By Gina Macris
The Rhode Island Department of Human Services has begun re-hiring - months after it laid off about 70 workers in conjunction with the roll-out of a dysfunctional automated benefits system – to help Rhode Islanders who face hardships from delays and denials caused by the broken computer system.
That is but one step going forward that Governor Raimondo announced at a media briefing Wednesday, Feb. 15, when she released a scathing report on the Unified Healthcare Infrastructure Project, or UHIP, compiled by Eric Beane, the acting director of the DHS and her chief operating officer.
Blaming the vendor, Deloitte, for delivering a “defective system,” Raimondo also warned that it will take 60 to 70 days to stop the backlog in applications from growing and about a year to fix the system. Beane’s report, completed over the last thirty days, showed the problem was much worse than she had previously believed, the Governor said.
She apologized to Rhode Islanders for a situation she said was “unacceptable, inexcusable, and intolerable.”
She introduced Anya Radar Wallack as the new Secretary of Health and Human Services (HHS). Wallack formerly served as Medicaid director and the director of the state’s health insurance exchange under the Affordable Care Act.
Elizabeth Roberts, who had made a career of health care reform as a state senator, lieutenant governor and HHS secretary, submitted her resignation Wednesday. Raimondo accepted it, she said, because she agreed with Roberts that the problem needed a “fresh set of eyes.”
Roberts had taken the stance that the system could be fixed quickly, despite the glitches, but Beane’sunvarnished analysis showed that not to be the case, Raimondo said.
As Roberts’ long-time deputy, Jennifer Wood had been heavily involved in trying to fix the troubled UHIP rollout. Wood, who has served both as Deputy Secretary and General Counsel of HHS, will continue as General Counsel and will remain in charge of the state’s efforts to comply with the 2014 federal consent decree mandating integration of daytime services for adults with developmental disabilities, according to Beane.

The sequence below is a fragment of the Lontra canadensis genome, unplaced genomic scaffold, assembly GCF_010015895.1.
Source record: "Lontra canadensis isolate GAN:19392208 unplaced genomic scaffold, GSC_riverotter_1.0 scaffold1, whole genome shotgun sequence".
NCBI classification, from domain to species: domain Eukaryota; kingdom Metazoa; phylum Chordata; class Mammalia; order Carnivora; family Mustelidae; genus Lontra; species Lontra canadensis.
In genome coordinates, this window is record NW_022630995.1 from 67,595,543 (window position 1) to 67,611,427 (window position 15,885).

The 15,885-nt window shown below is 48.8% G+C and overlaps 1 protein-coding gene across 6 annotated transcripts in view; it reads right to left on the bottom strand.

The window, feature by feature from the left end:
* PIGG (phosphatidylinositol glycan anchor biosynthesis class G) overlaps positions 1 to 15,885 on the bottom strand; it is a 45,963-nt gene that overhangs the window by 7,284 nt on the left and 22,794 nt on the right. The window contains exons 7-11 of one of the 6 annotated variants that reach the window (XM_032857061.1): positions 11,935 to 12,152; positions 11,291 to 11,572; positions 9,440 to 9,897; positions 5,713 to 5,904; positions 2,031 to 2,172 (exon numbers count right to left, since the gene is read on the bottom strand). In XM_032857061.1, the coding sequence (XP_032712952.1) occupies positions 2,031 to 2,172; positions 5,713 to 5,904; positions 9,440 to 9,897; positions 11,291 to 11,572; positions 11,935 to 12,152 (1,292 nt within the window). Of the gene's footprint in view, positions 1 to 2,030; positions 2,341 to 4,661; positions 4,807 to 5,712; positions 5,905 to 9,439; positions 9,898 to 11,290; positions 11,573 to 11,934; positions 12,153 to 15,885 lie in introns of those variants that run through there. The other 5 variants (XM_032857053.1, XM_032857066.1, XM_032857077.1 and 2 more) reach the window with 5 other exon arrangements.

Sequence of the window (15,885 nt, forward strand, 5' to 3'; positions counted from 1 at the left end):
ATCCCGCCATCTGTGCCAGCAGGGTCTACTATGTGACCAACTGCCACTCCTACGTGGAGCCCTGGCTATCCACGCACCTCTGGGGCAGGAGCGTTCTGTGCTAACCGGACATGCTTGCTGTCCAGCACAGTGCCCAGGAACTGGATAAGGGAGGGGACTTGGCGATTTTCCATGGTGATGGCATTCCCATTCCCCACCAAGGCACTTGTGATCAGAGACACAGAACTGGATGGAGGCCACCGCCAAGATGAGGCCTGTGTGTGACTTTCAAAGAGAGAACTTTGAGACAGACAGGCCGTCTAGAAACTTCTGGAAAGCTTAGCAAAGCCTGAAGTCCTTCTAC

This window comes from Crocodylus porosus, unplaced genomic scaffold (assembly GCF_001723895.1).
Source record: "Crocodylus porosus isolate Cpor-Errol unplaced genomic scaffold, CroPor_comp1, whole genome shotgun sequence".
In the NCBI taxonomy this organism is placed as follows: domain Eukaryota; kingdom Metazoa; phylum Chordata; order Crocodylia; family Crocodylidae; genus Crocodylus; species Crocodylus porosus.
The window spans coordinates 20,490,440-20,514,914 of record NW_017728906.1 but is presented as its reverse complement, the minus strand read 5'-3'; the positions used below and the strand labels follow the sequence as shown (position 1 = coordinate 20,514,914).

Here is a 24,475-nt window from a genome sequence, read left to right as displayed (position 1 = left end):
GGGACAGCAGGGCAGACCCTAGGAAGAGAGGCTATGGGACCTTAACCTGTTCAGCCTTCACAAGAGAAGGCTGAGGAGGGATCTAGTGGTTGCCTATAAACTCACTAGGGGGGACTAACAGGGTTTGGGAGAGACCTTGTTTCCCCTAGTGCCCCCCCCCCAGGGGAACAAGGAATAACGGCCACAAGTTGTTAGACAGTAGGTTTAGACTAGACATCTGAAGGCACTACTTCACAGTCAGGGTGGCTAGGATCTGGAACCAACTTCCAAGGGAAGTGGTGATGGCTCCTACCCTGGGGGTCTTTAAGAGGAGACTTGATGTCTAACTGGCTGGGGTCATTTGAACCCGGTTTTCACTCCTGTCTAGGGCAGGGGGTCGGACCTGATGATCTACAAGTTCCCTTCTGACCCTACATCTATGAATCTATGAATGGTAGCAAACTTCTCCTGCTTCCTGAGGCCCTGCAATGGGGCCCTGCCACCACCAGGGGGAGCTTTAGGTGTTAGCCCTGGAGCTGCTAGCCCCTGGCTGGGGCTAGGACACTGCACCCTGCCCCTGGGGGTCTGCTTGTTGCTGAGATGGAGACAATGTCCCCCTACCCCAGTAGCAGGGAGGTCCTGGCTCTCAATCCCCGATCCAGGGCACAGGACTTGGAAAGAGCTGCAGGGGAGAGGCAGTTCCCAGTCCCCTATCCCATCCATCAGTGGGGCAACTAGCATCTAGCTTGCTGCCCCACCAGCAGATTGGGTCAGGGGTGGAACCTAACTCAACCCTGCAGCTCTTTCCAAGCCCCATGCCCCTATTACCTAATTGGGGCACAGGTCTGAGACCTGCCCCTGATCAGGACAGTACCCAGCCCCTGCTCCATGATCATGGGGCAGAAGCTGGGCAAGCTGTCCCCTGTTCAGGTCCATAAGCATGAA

Among thousands who have suffered hardships from the UHIP fiasco are individuals with developmental disabilities applying for adult services from the Department of Behavioral Healthcare, Developmental Disabilities and Hospitals (BHDDH).
Last September, just as BHDDH solved an eligibility backlog in applications, many of them from young adults leaving high school, the introduction of UHIP caused months-long delays in the release of the money necessary to actually pay for approved services. In December, there were an estimated 100 young adults who had services delayed or expected services to be delayed as a result of the UHIP snafu, according to one informal report from the Rhode Island Parent Information Network.
Timely service is an issue of concern to an independent court monitor in the enforcement of a 2014 federal consent decree requiring community-based developmental disability services.
At the press conference, Beane said the backlog in all types of applications will continue to grow unless there is a “staffing surge to address the timelines.”
Beane’s report said Deloitte assured the state the computer system was ready to go live when it was not.
Raimondo said the state continues to withhold tens of millions of dollars (about $68 million of a $364 million project) and is re-negotiating its contract with Deloitte. “It’s tense,” she said. But she emphasized that UHIP can be fixed.
Raimondo said she has come to realize that the state needs to have more high-level officials with the technical expertise to analyze a vendor's claims and call out mistakes. In general, the public sector has been lacking in that regard, she said.
There had been warnings from federal officials that the computer system was not ready for a state-wide roll out, but human services officials decided against a try-out period.
Former DHS director Melba Depena Affigne and her chief digital officer Thom Guertin resigned in January under pressure from Raimondo.
Click here to read Beane's report